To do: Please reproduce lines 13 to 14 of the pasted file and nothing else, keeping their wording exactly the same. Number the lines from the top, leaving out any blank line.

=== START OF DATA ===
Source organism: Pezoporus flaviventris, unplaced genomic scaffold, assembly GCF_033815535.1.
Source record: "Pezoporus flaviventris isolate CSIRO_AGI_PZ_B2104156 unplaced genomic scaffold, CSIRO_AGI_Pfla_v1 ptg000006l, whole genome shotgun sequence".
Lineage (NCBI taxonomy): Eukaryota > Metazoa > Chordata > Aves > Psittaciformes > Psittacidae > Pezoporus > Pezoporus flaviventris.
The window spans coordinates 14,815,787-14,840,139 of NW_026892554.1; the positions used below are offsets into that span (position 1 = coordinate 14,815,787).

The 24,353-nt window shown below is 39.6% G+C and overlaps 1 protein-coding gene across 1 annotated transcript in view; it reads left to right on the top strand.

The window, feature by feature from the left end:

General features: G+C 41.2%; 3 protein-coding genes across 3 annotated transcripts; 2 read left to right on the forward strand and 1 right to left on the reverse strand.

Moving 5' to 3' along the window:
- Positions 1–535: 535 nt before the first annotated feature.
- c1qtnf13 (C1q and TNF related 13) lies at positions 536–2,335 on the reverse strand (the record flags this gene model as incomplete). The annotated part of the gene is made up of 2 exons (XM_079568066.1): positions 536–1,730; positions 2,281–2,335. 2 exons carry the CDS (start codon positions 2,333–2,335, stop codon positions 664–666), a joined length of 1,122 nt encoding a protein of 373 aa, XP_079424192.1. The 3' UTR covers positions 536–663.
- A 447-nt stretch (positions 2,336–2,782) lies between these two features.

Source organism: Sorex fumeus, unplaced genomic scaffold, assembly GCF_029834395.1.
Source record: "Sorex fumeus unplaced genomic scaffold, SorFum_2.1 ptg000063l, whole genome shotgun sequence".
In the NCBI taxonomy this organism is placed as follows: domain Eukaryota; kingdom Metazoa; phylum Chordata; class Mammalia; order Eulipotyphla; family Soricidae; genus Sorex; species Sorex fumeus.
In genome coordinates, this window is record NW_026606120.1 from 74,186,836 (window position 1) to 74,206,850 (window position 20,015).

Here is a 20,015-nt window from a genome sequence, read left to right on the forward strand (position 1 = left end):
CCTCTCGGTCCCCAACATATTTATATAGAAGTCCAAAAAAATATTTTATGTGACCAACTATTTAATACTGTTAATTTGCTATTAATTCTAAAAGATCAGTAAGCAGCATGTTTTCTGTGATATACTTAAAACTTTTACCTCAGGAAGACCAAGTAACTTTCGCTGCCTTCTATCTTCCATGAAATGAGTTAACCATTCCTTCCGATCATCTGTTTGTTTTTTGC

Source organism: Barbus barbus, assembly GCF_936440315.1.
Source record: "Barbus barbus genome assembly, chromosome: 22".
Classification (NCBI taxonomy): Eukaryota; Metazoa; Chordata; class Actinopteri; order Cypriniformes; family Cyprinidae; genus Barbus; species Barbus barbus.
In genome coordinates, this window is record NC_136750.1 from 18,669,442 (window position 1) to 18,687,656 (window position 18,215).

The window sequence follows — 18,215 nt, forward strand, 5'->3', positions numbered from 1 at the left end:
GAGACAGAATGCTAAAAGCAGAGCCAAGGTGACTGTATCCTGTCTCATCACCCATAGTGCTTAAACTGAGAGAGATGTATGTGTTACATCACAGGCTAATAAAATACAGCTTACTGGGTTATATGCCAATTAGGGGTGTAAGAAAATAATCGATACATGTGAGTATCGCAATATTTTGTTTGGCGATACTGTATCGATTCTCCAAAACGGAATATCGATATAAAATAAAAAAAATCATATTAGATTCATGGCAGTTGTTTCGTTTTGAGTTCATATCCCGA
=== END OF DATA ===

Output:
Source record: "Sorex fumeus unplaced genomic scaffold, SorFum_2.1 ptg000063l, whole genome shotgun sequence".
In the NCBI taxonomy this organism is placed as follows: domain Eukaryota; kingdom Metazoa; phylum Chordata; class Mammalia; order Eulipotyphla; family Soricidae; genus Sorex; species Sorex fumeus.